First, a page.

Contributed photo In her final days of hiking the Pacific Crest Trail, Terrace’s Janine Wilson pauses in California’s fading daylight for a selfie with fellow hikers met along the way.

Injury forces end to hiker’s Pacific Crest Trail attempt

Due home this week, Janine Wilson still determined to finish challenge in the future

Pacific Crest Trail hiker Janine Wilson is coming home.

In a tearful live address to Facebook followers the Terrace resident explained from Tehachapi, California, that a lower-back injury and resulting leg pain called sciatica forced her decision to call it quits 566 miles into the roughly 2,700-mile hike.

“I’m obviously devastated and disappointed that my body didn’t hold out,” Wilson said. “It was a difficult decision to make.”

To continue with the hike Wilson needed to drop about eight pounds from her pack, but facing a 4,000-foot climb into the Sierra Nevadas, with longer stretches between resupplies, she would need to add at least that much weight in food.

“I was really torn between ending the hike and just playing the game mile by mile by mile. But the knowledge that it wasn’t going to get easier for a little while…if I ran into trouble it would have been harder to get off the trail. It sucks, plain and simple.”

Wilson was scheduled to see a chiropractor and massage therapist in California before flying back to Terrace this week.

Wilson began training for the PCT about two-and-a-half years ago as she lost 140 pounds of weight and wanted to test her new mental and physical capabilities.

VIDEO: Future Hiker: Journey toward the Pacific Crest Trail

“What the trail made me think about is the ability to find yourself, to learn what you’re capable of and to depend less and less on technology and other people. To let that survival instinct kick in,” she said one month before starting the hike.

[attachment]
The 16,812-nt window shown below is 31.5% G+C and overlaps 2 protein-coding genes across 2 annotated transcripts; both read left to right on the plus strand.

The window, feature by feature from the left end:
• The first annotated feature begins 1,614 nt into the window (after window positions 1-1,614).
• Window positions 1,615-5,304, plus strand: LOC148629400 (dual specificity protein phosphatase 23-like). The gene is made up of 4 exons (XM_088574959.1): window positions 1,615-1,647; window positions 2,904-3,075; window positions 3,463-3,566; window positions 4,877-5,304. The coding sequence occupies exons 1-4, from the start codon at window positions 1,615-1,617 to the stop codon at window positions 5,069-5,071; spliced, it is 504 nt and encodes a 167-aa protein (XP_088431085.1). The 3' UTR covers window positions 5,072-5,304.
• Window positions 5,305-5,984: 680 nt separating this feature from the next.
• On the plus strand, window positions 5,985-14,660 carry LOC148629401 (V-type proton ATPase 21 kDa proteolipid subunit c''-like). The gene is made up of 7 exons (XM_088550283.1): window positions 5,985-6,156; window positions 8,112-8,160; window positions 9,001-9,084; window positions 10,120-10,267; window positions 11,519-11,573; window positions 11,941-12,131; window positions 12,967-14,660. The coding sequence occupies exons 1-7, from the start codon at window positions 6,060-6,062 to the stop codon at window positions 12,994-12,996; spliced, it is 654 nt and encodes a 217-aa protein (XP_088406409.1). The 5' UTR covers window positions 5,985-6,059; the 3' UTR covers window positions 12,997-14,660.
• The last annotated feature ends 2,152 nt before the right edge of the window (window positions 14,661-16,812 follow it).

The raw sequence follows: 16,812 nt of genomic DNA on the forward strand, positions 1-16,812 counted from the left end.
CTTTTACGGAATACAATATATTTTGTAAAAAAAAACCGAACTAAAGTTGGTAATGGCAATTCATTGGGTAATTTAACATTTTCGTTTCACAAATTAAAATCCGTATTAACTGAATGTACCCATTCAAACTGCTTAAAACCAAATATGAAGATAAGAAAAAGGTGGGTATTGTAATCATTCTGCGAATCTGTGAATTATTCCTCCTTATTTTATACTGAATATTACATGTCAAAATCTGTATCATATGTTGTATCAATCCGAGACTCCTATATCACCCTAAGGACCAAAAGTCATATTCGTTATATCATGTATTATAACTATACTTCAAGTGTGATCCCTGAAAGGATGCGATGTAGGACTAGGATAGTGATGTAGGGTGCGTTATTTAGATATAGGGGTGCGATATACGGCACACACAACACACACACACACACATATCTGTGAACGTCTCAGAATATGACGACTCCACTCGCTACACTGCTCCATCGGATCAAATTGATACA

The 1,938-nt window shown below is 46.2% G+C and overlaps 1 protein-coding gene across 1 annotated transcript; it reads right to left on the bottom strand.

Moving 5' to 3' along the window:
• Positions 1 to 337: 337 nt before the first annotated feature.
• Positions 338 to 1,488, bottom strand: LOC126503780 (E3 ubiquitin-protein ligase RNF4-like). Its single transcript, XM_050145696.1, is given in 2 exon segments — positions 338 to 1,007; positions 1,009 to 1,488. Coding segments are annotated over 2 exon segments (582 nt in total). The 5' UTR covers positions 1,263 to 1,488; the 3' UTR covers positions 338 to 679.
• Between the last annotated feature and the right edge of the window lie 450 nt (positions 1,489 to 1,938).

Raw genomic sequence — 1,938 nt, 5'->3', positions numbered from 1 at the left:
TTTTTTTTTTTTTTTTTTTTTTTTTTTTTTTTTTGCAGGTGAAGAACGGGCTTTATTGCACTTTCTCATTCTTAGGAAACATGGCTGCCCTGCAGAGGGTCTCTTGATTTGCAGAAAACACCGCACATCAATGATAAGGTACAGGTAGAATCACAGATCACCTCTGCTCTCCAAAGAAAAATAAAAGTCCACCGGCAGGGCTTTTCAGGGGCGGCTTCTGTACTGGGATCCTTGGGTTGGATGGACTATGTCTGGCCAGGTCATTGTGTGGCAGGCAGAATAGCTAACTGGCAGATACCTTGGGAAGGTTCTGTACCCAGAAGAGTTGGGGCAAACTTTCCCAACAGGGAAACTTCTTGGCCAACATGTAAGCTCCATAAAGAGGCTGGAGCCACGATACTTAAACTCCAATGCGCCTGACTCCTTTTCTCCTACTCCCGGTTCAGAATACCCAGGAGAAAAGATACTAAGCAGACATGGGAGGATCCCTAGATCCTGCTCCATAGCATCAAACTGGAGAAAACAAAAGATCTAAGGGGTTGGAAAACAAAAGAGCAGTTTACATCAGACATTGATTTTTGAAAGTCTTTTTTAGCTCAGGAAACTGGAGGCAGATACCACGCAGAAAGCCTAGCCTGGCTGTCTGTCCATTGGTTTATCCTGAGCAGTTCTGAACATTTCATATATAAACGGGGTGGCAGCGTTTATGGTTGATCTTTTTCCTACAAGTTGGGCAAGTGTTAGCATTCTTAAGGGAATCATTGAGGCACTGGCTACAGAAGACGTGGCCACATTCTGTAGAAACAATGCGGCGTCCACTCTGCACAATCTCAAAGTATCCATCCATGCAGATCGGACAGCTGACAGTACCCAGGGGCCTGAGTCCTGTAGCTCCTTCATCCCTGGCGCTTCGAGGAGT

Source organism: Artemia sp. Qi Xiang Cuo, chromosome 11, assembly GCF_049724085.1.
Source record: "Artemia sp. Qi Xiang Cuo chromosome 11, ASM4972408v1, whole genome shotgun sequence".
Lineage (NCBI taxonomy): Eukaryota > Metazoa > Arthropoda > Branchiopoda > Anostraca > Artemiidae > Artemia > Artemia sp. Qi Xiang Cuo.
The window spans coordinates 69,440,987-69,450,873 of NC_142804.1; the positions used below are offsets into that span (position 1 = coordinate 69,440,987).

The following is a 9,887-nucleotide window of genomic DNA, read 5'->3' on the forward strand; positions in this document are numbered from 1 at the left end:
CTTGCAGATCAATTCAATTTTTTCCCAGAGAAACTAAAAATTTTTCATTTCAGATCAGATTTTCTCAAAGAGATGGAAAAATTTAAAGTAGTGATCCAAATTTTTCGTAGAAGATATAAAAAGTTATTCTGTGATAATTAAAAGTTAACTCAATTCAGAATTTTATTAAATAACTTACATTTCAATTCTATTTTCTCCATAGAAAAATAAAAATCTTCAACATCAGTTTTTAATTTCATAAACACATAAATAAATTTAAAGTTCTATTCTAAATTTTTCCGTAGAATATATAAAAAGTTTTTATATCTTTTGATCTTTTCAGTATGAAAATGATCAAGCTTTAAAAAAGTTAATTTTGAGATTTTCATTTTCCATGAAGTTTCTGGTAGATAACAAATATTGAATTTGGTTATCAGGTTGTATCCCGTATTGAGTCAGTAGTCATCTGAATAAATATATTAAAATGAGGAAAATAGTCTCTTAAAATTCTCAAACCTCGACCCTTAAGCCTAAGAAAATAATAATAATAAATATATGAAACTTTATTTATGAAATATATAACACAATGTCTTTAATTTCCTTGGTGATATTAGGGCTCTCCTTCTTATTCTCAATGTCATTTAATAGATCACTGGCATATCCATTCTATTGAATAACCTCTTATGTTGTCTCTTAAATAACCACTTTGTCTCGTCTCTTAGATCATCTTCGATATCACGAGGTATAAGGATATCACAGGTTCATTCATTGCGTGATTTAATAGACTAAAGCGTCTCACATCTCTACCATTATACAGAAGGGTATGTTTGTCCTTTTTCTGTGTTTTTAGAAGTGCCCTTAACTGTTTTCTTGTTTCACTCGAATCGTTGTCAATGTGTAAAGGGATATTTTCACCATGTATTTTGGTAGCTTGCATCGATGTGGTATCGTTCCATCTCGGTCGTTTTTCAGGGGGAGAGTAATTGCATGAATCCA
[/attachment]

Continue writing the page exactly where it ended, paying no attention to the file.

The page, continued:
The Pacific Crest Trail is a rugged, volunteer-maintained path stretching 4,265 kilometres from Campo, California on the Mexico border to the edge of B.C.’s Manning Park on the 49th parallel. Crossing through 25 national forests and seven national parks, the trail is carefully aligned with the highest portion of the Sierra Nevada and Cascade mountain ranges.

Only 15 per cent of the thousands who attempt the trail each year succeed.

Wilson said the trail has been a wonderful home for six weeks, and despite her health she struggled with her decision to leave it. “The trail beat me up, but it also taught me so much…you don’t need to finish the PCT to get what you’re looking for out of the PCT.

“I learned there are still good people in this world, and I think that was very important for me to learn … There are hills full of heart. The people in these communities who open their doors for us and gave us water.

“When I started planning for the hike, it was a dream from so long ago I put aside because my life happened. I became a different person, I became unhealthy, I couldn’t move, so the dream just died. I wasn’t putting the work in to make it happen. When I started making the changes, with the weight loss, it was a nudge reminding me that even though you have a dream that’s not achieved, if you put the work in it still can be.

“I know I’m going to achieve this dream—it may not be in through-hike form, but who said I had to hike all 2,760 miles in one shot?”

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